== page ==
Quotations From JOHANN WOLFGANG VON GOETHE


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  • National literature does not mean much these days; now is the age of world literature, and every one must contribute to hasten the arrival of that age.
    Johann Wolfgang Von Goethe (1749-1832), German poet, dramatist. Conversations with Eckermann (January 1, 1827).

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  • One of the most striking signs of the decay of art is when we see its separate forms jumbled together.
    Johann Wolfgang Von Goethe (1749-1832), German poet, dramatist. Propyläen, introduction (1798). A periodical founded by Goethe which took its title from the gateway to the Acropolis of Athens.

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  • If you don't know foreign languages, you don't know anything about your own.
    Johann Wolfgang Von Goethe (1749-1832), German poet, dramatist. Art and Antiquity, III, 1 (1821).
  • No wonder that all of us feel at home with mediocrity since it leaves us in peace; it gives us the comforting feeling as if one were in the company of one's equals.
    Johann Wolfgang Von Goethe (1749-1832), German poet, dramatist. Art and Antiquity, V, 3 (1826).

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  • One of the most striking signs of the decay of art is the intermixing of different genres.
    Johann Wolfgang Von Goethe (1749-1832), German poet, dramatist. Propylaea, introduction (1798).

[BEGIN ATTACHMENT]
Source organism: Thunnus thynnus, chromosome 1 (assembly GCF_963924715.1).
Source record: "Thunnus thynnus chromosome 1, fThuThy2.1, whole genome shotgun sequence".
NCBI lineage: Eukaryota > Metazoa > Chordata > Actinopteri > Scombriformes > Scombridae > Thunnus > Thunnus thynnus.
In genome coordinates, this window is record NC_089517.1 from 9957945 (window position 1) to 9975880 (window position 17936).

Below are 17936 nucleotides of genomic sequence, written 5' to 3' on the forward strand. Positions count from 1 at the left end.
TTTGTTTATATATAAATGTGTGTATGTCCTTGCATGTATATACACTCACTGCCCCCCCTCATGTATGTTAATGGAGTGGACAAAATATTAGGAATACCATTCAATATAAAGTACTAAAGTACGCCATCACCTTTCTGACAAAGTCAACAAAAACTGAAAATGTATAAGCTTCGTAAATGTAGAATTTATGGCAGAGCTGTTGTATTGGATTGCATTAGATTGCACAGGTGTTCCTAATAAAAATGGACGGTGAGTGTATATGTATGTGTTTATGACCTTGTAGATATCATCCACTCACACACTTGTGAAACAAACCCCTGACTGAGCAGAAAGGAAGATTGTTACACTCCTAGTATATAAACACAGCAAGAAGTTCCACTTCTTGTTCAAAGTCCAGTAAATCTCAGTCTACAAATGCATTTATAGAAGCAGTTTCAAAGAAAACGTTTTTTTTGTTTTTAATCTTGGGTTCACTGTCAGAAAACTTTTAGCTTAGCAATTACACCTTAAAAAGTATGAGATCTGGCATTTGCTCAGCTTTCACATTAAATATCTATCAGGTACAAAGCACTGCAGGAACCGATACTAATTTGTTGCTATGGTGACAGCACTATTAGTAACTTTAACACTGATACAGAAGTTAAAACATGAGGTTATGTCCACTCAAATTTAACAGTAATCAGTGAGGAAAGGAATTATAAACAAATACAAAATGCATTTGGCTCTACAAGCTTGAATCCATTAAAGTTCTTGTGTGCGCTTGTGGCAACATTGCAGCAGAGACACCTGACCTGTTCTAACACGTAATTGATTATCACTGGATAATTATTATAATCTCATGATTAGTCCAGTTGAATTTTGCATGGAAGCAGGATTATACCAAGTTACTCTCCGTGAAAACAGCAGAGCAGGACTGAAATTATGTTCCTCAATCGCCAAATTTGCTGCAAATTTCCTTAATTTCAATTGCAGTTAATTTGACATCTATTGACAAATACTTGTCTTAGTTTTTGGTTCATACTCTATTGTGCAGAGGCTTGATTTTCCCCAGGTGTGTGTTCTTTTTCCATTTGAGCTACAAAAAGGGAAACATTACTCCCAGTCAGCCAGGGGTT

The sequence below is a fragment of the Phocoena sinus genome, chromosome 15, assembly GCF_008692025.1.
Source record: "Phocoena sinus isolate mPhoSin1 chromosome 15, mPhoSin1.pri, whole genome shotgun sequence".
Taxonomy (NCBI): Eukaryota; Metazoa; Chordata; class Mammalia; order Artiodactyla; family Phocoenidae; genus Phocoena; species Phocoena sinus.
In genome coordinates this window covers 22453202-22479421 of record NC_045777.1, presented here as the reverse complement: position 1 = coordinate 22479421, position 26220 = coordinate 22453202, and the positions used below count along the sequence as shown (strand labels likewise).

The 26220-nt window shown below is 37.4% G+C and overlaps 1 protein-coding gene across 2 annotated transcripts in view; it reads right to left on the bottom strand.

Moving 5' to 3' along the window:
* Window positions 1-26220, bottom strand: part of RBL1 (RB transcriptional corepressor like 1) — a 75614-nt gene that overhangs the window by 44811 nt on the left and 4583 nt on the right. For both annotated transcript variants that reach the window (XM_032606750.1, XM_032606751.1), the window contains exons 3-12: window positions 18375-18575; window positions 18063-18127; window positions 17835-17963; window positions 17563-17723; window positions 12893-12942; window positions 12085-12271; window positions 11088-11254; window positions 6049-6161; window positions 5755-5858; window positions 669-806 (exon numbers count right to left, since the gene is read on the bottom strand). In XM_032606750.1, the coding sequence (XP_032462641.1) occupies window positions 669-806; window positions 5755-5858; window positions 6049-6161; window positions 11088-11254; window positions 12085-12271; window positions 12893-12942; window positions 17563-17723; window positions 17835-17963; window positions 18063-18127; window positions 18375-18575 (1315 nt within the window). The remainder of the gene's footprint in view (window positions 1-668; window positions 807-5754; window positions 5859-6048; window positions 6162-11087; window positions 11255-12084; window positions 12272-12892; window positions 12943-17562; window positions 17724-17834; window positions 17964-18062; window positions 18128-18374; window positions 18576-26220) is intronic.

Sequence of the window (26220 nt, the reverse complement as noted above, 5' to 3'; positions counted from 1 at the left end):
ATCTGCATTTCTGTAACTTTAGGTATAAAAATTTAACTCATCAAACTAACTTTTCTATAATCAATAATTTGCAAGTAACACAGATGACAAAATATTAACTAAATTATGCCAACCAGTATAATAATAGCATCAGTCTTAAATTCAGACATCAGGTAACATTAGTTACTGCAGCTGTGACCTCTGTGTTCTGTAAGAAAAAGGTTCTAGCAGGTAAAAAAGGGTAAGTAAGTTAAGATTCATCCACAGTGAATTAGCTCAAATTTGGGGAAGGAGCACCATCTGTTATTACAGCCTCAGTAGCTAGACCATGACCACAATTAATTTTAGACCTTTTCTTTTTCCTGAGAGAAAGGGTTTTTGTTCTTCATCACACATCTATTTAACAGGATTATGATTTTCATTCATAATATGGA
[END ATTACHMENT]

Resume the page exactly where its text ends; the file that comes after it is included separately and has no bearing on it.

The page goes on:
• More light!
    [Mehr Licht!]
    Johann Wolfgang Von Goethe (1749-1832), German poet, dramatist. Attributed last words. According to Oxford Dictionary of Quotations, ed. Angela Partington (1992), Goethe's actual last words were: "Open the second shutter, so that more light can come in."

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  • Error is acceptable as long as we are young; but one must not drag it along into old age.
    Johann Wolfgang Von Goethe (1749-1832), German poet, dramatist. Art and Antiquity, III, 1 (1821).
  • One usually thinks people to be more dangerous than they are.
    Johann Wolfgang Von Goethe (1749-1832), German poet, dramatist. Elective Affinities, bk. II, ch. 6, from Ottilie's Diary (1809).

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  • Certain faults are necessary for the existence of the individual. We would resent it if old friends were to get rid of certain peculiarities.
    Johann Wolfgang Von Goethe (1749-1832), German poet, dramatist. Elective Affinities, bk. II, ch. 4, from Ottilie's Diary (1809).
  • Everything perfect in its kind has to transcend its own kind, it must become something different and incomparable. In some notes the nightingale is still a bird; then it rises above its class and seems to suggest to every winged creature what singing is truly like.
    Johann Wolfgang Von Goethe (1749-1832), German poet, dramatist. tr. 1988; Persea Books (1989). Elective Affinities, bk. 2, ch. 9, from Ottilie's Diary (1809).

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